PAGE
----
Harvard Custodial Workers Organize to Protect Their Jobs

By Michael Ruiz

Last week, custodians at Harvard University rallied for a guarantee that the university will not lay off workers in the spring. Harvard does not directly employ a large portion of the custodial workers that manage the custodial services on campus. Rather, the University has contracts with several subcontractors which employ many of the custodial workers.

According to Doris Landaverde, a custodian and local organizer with SEIU 32BJ, the effort to organize contract and full-time equivalent (FTE) custodial workers on the ground has posed challenges. Efforts to organize routinely go beyond the typical work day and into the night to reach as many workers as possible. As one of the lead organizers, Landaverde notes that many of the contract workers are immigrants protected by DACA and TPS and thus feel as though their bargaining power is severely limited and that organizing or striking will put their immigration status in jeopardy. 

When the pandemic caused the shutdown of Harvard campuses, the university allowed FTE custodians to utilize portions of their sick time to maintain roughly 70 percent of their salary but did not apply this policy to the contractors, instead claiming that the contract agencies would need to establish their own policy for the workers. Organizers quickly turned to local elected officials including the Cambridge City Council and Massachusetts Senator Ed Markey (D). The council unanimously passed a resolution supporting Harvard custodial workers and strongly urged the University to extend contracts.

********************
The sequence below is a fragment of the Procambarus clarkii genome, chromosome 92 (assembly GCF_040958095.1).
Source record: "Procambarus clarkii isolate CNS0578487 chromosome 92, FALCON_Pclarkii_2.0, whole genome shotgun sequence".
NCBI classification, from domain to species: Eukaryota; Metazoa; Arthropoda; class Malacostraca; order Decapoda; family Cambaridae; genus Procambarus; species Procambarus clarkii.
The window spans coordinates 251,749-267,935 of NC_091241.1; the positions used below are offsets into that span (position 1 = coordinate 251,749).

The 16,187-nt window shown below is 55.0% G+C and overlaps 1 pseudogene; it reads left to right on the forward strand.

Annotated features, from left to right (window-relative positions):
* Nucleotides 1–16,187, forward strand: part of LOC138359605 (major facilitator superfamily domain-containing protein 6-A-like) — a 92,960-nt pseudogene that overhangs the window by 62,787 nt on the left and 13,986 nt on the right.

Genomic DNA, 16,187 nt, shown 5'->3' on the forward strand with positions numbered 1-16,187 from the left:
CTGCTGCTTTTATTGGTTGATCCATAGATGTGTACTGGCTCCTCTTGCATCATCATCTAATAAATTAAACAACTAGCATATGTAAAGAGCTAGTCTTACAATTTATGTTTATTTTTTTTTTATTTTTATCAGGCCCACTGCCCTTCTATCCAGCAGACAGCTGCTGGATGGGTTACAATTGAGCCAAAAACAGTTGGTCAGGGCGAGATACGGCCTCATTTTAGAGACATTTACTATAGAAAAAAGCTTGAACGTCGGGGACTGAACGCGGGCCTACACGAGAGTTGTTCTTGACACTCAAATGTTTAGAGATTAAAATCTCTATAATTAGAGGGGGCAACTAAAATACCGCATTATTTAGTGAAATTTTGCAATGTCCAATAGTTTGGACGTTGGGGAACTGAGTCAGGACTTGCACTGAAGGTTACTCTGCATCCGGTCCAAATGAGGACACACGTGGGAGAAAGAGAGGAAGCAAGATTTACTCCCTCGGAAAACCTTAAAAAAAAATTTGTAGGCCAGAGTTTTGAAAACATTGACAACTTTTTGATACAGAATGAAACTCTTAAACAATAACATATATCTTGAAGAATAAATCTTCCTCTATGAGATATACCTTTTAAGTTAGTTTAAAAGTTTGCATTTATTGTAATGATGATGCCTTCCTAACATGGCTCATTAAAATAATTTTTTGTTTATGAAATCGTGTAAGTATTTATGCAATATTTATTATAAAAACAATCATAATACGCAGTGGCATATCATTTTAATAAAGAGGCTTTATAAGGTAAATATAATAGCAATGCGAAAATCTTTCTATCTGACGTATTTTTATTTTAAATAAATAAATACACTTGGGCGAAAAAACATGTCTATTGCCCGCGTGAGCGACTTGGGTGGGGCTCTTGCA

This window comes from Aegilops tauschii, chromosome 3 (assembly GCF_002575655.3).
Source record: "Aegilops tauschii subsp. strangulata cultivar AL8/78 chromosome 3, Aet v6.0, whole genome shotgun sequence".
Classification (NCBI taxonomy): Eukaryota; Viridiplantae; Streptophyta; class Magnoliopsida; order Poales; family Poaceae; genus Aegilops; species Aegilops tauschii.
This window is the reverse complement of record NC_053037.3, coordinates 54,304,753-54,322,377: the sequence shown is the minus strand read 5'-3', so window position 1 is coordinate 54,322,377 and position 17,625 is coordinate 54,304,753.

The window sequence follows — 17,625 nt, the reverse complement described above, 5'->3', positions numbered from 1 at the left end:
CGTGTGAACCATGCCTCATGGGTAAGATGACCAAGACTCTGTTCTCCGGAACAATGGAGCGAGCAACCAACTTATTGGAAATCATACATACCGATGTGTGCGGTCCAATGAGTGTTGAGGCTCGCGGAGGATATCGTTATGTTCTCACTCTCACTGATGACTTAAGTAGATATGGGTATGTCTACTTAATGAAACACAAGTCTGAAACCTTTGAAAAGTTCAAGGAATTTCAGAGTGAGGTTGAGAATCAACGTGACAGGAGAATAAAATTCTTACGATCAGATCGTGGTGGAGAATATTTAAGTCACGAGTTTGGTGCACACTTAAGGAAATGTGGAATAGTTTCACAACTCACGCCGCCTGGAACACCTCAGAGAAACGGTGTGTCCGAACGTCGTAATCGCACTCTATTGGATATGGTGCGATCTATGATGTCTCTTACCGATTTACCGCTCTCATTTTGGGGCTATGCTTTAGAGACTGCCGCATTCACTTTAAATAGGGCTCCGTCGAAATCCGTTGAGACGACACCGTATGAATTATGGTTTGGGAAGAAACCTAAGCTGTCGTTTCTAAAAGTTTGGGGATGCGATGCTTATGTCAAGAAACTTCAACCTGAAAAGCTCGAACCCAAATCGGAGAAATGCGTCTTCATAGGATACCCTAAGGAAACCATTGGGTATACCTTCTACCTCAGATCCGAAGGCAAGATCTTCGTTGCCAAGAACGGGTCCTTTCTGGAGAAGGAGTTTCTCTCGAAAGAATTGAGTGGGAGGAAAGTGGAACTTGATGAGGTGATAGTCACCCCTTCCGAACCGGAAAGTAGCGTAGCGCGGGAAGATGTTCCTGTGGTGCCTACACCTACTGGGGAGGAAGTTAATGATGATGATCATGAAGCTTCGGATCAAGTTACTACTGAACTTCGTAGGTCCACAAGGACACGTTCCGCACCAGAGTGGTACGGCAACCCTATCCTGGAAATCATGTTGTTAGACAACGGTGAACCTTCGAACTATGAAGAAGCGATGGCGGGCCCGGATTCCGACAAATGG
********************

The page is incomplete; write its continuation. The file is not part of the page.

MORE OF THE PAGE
For years, universities and other large employers have used subcontractors to outsource as much of their workforce as possible. Not only do subcontracted workers make less per hour, but they are denied the benefits and job-security granted to in-house workers, and subcontracting allows the primary employer to keep workers out of unions. Tragically, the pandemic threatens to make a bad situation worse, and Harvard administrators, who sit on a $41 billion endowment, are exposed for their naked exploitation and cruelty. Many of the custodians have given years of service to the university; Harvard can and should take care of the workers who keep the university running!

The custodians deserve not just the sympathy but the active support of the labor movement and of socialists. If the custodians stand united, and feel the community at their back, they can not only win their demands for job security, but also bring the hyper-exploited contract workers in-house and into their union.

Michael Ruiz is an Engineer, Local Organizer, Progressive Massachusetts Member and Boston DSA Member. 

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